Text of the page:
How and when did you first decide to base your academic work on the romance genre?
Sarah: Looking back, I can now see that I've always done it without realizing it. My “official–? chronological focus–"in academic speak–"is Romantic Era British women novelists (between 1780-1820), but not Romanticism itself. Rather than the poetry of the time, I'm mostly interested in the domestic novels, which were really the romances of the late 18th and early 19th centuries. I'm also interested in popular literature for women through the centuries: Hannah More's incredibly conservative Coelebs in Search of a Wife (1809) and Mary Elizabeth Braddon's fascinating sensation novels Lady Audley's Secret (1862) and Aurora Floyd (1863) are equally interesting to me, although neither are in any way a precursor of the modern romance genre. My theoretical interest, however, is in examining how women write their male characters, an interest which transcends the centuries. I write about Darcy from 1814 and Zsadist from 2006 and I'm equally happy. And I've come to realize recently that various choices in my academic career mean that I have the freedom now to focus on modern romances rather than having to “make–? my career in my chronological area. And now is such an exciting time to be a romance critic, because of the surge in positive interest in the area, how could I NOT be involved?!
Eric: Well, I've always worked on the literature of love. My dissertation and first book, What Is It Then Between Us? is about “traditions of love in American poetry,–? from Anne Bradstreet to James Merrill and Adrienne Rich. In it, I touched on one love novel, A. S. Byatt's Possession: a Romance, which is probably my favorite book in any genre. In the fall of 2001 I started teaching seminars on that novel, planning to write a book on it, and one of the questions that kept coming up in class was “what's the relationship between the 'romance' in Byatt's subtitle and, like, 'romance novels'? My students didn't know anything about popular romance, or didn't 'fess up, anyway, but I sort of became obsessed with it. So I proposed a class on popular romance, and when I got a quarter off to do research on Byatt, I spent some of the time reading stacks and stacks of romance novels, in all different genres, along with Pamela Regis's wonderful A Natural History of the Romance Novel. (It was a dirty job, but someone had to do it!) The minute I started teaching the books, I saw how sophisticated our investigations could be–"how rewarding the books became when you read them closely, just like any other kind of literature. I decided that the Byatt project was going to be part of a romance novel project, and not the other way around, and told my colleagues. They, in turn, told me about the grant competition from the Romance Writers of America, which I applied for, won (to my utter surprise), and have been trying to live up to ever since.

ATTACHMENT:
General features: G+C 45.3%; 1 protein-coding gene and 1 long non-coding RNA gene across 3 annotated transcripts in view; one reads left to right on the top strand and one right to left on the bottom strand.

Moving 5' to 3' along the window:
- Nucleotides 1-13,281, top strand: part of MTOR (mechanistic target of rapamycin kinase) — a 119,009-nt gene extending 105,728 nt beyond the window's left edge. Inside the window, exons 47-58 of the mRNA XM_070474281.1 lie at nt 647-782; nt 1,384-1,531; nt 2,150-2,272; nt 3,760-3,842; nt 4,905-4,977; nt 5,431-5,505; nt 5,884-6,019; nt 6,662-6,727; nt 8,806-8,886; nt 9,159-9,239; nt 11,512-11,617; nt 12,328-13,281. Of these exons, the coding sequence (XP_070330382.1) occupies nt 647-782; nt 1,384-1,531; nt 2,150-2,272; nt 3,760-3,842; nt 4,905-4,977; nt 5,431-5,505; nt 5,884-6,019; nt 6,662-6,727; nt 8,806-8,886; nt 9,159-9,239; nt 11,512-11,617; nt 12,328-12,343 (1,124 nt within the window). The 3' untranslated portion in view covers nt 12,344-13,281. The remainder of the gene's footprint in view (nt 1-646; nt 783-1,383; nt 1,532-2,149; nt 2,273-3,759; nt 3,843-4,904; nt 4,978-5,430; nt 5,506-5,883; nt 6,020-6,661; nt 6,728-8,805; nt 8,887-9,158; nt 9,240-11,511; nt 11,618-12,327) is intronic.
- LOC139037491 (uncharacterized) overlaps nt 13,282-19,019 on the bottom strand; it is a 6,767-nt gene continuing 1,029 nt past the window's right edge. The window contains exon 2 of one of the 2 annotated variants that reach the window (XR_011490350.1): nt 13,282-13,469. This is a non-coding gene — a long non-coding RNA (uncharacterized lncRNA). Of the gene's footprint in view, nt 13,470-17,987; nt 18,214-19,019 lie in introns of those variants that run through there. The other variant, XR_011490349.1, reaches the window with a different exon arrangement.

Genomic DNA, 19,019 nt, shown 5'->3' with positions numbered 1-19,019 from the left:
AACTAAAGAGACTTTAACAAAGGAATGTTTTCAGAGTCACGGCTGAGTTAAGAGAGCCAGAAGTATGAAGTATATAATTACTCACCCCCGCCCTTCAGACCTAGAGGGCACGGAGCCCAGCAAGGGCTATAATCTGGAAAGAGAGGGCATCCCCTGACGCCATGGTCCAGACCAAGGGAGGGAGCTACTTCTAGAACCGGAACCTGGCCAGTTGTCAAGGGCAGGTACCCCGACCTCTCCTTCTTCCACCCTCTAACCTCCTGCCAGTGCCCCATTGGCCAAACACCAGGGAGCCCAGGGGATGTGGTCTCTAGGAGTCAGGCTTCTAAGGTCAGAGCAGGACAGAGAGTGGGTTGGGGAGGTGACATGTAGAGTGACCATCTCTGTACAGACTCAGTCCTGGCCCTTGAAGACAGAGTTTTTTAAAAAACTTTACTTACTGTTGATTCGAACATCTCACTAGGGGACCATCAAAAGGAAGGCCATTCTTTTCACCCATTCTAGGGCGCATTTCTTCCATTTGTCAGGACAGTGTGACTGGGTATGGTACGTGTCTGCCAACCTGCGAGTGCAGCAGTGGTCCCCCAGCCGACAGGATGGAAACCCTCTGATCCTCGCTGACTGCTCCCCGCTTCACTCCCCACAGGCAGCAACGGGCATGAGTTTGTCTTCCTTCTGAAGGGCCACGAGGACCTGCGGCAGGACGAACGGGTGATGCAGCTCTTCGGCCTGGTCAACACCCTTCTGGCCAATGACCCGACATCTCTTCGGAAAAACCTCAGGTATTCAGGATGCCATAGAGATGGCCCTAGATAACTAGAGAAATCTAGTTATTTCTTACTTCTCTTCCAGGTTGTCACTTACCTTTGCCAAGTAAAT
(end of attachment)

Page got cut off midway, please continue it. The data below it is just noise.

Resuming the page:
What have you discovered about the genre as a result of studying it academically?
Sarah: I understand more about my own reading habits. Examining how women write their male characters has illuminated for me why *I* read romances, making finding them a lot easier, because I've become very conscious about what I like and why. I'm forever astonished about how snobby other academics can be about romances. I've learned to appreciate different writing styles and story-lines for their appeal, even if they don't appeal to me specifically. I've learned to appreciate the sheer diversity of romances. I don't think any other genre covers quite so many disparate topics while still having a single focus, and I think that's pretty powerful. I've come to understand the power of the reader and come to appreciate our many, many diverse opinions about the romance.
Eric: To me, the big discovery has been just how artful a romance novel can be. Book after book seems more subtle, more interesting, more deftly structured, more deeply, deeply smart when I read like an academic. It's a thrill, really, to realize that something that gives so much immediate pleasure can also yield such lasting intellectual gratification. Like Sarah, I've read a far wider variety of genres as an academic than I would have as a mere reader, and found books in all of them that fascinate and draw me in. I've also started to see how popular romance fits into the broader history of literature and philosophy about love, which goes back at least to Sappho (7th c. BC), and probably further. Socrates said that the only thing he knew anything about was “ta erotica,–? erotic things, so why not read an erotic romance with him in mind, and see what you find? Why not read the conversations in a Julia Quinn novel using Milton's ideas about marriage as “fit conversation,–? or the descriptions of art or poetry or music in a romance novel in terms of the aesthetics or histories of those arts? (Why not actually read the whole poems that characters quote one line from? That's what I do when I hit them in a “real–? novel!)